Tips on Getting Your Personal Property Appraised

Whether you have what you think is a fortune of Beanie Baby collectibles lying around, you want to sell your jewelry, or you simply need to update your insurance policy, you won’t know the true value of your personal property unless you hire a professional.

It can be overwhelming if you’ve never hired an appraiser, so we’ve compiled some tips to help you make the right decisions when it comes to your valuable possessions.

Choose the right appraiser: Since personal property can range from art, antiques, pottery, and jewelry- it’s important to find the right professional for the job. Take a look at their resume. Ask about previous projects and understand where their expertise lies, as well as if they are a fit for what you’re looking for.

Gather information: Before your appointment with an appraiser, make sure you gather all the information possible about your item. When did you get it? Where did it come from? What are the dimensions? The more information you’re able to provide, the more accurate the results. Be sure to physically bring any information you have regarding this with you, such as receipts, certificates, previous appraisals, etc., to make the process run as smoothly as possible.

Expect to spend money: People who are getting something appraised for the first time sometimes don’t realize that it costs money to get something appraised. Like most services, if you hire a professional appraiser, you are going to be paying for their time and expertise. That being said, appraisals vary in price based on the time and complexity of the project – so be prepared for the numbers!*

Expect to spend time: Patience is important. At a typical first appointment, an appraiser will clean, photograph and examine your item(s). They will then visit with you about your item(s). The dollar value and the appraisal will follow after the appointment, usually within five business days – but again, this may vary based on the size of the project and amount of pieces being appraised.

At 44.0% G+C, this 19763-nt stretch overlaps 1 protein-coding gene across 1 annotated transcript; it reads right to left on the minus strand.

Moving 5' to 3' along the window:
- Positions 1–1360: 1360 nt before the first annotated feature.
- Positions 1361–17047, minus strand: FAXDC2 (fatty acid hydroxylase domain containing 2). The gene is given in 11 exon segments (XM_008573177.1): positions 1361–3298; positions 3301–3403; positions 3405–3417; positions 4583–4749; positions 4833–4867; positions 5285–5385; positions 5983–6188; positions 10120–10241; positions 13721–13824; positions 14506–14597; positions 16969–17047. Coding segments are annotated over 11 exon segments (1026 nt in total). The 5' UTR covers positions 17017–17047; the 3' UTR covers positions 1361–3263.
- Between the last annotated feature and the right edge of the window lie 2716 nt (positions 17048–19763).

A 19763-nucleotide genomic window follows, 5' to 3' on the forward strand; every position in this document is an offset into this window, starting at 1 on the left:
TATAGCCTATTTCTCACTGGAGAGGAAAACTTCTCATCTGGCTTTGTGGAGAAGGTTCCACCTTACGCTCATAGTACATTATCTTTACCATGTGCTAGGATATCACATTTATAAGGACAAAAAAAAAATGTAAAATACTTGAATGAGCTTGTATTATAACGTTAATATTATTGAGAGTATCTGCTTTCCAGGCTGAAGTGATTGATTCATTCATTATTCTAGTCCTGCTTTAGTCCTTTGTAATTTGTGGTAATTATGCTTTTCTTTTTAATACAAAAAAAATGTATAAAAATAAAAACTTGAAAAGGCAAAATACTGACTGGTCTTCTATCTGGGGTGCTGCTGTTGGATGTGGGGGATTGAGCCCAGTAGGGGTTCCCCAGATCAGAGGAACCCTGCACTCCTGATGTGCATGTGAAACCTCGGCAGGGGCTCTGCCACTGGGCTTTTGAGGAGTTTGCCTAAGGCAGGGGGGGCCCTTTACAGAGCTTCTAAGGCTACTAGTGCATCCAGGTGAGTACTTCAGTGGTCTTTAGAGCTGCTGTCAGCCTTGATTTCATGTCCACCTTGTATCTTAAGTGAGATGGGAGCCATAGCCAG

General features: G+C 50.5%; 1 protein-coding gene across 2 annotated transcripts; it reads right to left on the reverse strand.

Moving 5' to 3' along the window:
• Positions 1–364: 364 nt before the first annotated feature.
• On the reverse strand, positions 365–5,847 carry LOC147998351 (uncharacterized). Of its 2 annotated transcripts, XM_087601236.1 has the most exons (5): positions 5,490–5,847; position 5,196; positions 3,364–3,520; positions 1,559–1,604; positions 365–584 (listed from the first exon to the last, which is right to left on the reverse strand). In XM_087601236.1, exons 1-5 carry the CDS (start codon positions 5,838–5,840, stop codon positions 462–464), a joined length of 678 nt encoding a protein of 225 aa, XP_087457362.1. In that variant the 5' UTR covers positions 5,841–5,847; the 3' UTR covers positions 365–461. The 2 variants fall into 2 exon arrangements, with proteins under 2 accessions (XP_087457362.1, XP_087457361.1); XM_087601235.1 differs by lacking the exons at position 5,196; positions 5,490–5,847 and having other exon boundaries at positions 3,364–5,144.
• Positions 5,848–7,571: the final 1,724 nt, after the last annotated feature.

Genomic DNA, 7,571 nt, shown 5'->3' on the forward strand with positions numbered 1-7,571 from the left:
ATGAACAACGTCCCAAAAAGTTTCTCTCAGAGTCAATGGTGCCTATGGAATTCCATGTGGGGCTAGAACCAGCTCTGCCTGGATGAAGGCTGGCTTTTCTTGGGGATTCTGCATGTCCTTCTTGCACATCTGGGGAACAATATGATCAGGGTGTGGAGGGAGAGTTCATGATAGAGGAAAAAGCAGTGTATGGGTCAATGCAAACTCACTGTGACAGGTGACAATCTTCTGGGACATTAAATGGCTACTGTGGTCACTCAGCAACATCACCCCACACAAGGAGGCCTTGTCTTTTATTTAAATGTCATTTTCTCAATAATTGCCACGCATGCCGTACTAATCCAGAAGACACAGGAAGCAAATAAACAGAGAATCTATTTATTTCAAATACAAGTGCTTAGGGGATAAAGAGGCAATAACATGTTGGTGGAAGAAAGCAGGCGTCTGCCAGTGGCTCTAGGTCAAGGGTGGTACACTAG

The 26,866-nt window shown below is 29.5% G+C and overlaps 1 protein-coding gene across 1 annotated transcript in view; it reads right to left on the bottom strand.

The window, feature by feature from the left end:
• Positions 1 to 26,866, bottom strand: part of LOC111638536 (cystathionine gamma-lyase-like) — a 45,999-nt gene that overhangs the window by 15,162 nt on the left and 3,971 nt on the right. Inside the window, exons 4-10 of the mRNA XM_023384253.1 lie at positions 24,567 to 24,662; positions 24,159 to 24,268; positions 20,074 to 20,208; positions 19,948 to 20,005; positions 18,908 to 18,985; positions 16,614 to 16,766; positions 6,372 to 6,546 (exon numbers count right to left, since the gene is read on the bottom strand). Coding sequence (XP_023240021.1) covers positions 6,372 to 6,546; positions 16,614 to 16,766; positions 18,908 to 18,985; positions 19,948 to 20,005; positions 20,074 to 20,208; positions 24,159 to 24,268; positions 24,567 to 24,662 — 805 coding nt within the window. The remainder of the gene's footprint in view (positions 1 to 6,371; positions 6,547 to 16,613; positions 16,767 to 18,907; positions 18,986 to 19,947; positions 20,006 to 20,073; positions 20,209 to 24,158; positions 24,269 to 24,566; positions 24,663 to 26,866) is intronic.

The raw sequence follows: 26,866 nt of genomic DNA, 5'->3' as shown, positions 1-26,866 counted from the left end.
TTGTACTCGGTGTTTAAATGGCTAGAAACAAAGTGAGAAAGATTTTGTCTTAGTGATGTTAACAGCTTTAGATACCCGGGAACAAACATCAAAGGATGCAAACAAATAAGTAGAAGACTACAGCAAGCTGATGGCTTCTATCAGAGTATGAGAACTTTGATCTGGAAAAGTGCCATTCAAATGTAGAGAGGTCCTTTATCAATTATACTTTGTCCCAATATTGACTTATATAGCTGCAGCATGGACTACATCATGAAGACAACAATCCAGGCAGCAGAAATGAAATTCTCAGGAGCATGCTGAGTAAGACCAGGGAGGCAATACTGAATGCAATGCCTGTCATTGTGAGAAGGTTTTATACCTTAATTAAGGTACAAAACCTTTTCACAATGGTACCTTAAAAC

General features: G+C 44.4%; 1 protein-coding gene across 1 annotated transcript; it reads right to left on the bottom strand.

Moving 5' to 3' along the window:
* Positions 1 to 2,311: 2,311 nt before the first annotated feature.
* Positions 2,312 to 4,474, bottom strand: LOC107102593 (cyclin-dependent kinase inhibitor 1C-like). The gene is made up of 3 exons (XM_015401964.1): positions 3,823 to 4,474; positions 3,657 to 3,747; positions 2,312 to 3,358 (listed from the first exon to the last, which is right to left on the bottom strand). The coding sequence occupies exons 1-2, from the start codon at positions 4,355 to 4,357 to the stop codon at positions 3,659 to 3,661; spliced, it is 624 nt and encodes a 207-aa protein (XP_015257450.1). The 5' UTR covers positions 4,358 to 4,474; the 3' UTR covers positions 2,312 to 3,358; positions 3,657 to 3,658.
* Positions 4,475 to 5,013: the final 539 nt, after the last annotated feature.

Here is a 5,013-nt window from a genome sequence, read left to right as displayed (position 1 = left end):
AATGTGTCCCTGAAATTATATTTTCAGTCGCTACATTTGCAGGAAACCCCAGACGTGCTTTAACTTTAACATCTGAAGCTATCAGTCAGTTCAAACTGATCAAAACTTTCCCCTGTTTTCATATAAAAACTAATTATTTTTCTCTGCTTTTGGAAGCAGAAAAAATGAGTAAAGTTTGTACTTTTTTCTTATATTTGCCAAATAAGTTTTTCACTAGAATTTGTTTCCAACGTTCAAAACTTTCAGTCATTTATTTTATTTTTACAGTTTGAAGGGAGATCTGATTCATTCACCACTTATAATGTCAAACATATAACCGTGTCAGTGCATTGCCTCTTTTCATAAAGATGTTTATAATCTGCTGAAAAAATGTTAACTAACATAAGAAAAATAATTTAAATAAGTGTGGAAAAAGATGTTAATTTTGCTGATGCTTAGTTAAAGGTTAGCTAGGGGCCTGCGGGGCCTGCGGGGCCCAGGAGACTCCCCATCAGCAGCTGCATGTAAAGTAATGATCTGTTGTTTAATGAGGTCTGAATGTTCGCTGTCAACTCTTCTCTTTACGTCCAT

Know your intentions: Come prepared to understand that the value of your property is not singular. The value changes based on instances such as getting a divorce, filing for bankruptcy or insuring your property, or for charity purposes. Be open with your appraiser so they can give you the insights you’re looking for based on your circumstances.

Get appraisals often:  While the first time is the most important, appraisers suggest you get your personal property appraised every few years. Your appraiser will let you know what is recommended during the initial appointment. The longer you go without updating your appraisal, the harder it is to determine value once the property is lost, damaged or stolen.

 

*appraisals may start at a fee of about $250 and go into the thousands range. While fees are based on time, they also depend on the project and how many items it includes.

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